Calculator Aims to Take Full Advantage of hs-Tn in Suspected MI

A novel risk-assessment tool uses troponin levels at serial high-sensitivity (hs-troponin) assays to rule in or rule out myocardial infarction (MI) in the emergency department (ED) based on changing levels of the biomarker, without relying on fixed cut-point values, a new report says.

For patients ruled out for MI but still with elevated hs-troponins indicating some long-term risk, the calculator can help single out those who would benefit from further noninvasive cardiovascular testing, suggests the analysis published June 26 in the New England Journal of Medicine.

There have been concerns in some quarters that the exquisite sensitivity of hs-troponin assays might lead to an excess of referrals for coronary angiography in patients with suspected MI, observed the senior author, Stefan Blankenberg, MD, University Heart Center, Hamburg, Germany. The assays often detect troponin elevations due to other causes.

But the new assessment tool, now available online, “takes advantage of the high-sensitivity nature of the tests” by predicting risk based on acute dynamic changes in troponin levels according to the time intervals separating the two measurements, Blankenberg told | Medscape Cardiology.

By interpreting hs-troponin concentrations that way, rather than as “positive” or “negative” for MI, “you could end up with fewer coronary angiographies,” he said.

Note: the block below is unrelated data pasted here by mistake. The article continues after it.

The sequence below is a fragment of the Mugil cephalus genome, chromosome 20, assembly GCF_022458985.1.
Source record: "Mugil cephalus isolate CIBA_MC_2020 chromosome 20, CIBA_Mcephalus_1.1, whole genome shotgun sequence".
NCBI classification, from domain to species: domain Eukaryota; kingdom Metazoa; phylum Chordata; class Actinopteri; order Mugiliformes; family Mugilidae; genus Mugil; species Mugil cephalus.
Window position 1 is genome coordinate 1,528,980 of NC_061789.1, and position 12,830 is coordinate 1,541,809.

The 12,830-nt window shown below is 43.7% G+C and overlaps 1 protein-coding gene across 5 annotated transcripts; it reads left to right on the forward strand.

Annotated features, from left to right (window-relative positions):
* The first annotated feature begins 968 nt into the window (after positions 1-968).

Dynamic hs-Tn Changes

“This is a fundamental change in how to handle troponin diagnostics in suspected myocardial infarction,” Blankenberg said. “You don’t act at a specific troponin cut-off. You act according to its dynamics and its positive and negative predictive value. You also get information about 30-day mortality.”

The risk calculator, derived from and validated in cohorts from 15 prospective studies, indicates positive and negative predictive values (PPV and NPV) for MI based on the rate of change in hs-troponin concentrations from the first to a second blood draw, without regard to specific levels of either hs-troponin I or hs-troponin T.

The current report provides algorithms based on a range of studies and populations, and allows different centers to tailor the risk prediction to their own criteria, such as preferred PPV and NPV values, observed James de Lemos, MD, University of Texas Southwestern Medical Center, Dallas.

That may be an advance over similar algorithms based on more limited data, but the principles behind the risk assessment tool “have already been laid out by the individual studies that were combined for it,” said de Lemos, who isn’t associated with the current analysis.

The group’s new calculator, he said, “allows customization of the protocol, which has pluses and minuses. The plus is, if you want better safety, or you want more efficiency, you can customize it.”

Still, the ability to have varied protocols for MI rule-out based on the calculator “could add confusion,” he said, and “create more room for misinterpretation.”

So while the concepts behind it aren’t new, the international collaboration that combined the study cohorts for derivation and validation, and its flexibility in considering different hs-troponin thresholds, are strengths, de Lemos said.

For anyone who had doubts about the individual studies going into the calculator, the “consistency of the data across the studies and their combination here,” similar to a meta-analysis, should “seal the deal.” “It should provide a potentially higher level of confidence for clinical application,” he said.

The report also estimates the composite risk of MI or death from any cause over 1 and 2 years according to hs-troponin concentration at the first blood draw for patients in whom acute MI is ruled out.

In patients with any hs-troponin elevation, “The exclusion of myocardial infarction immediately turns into a question of long-term prognosis. With higher troponin there is a very bad prognosis over years,” Blankenberg said.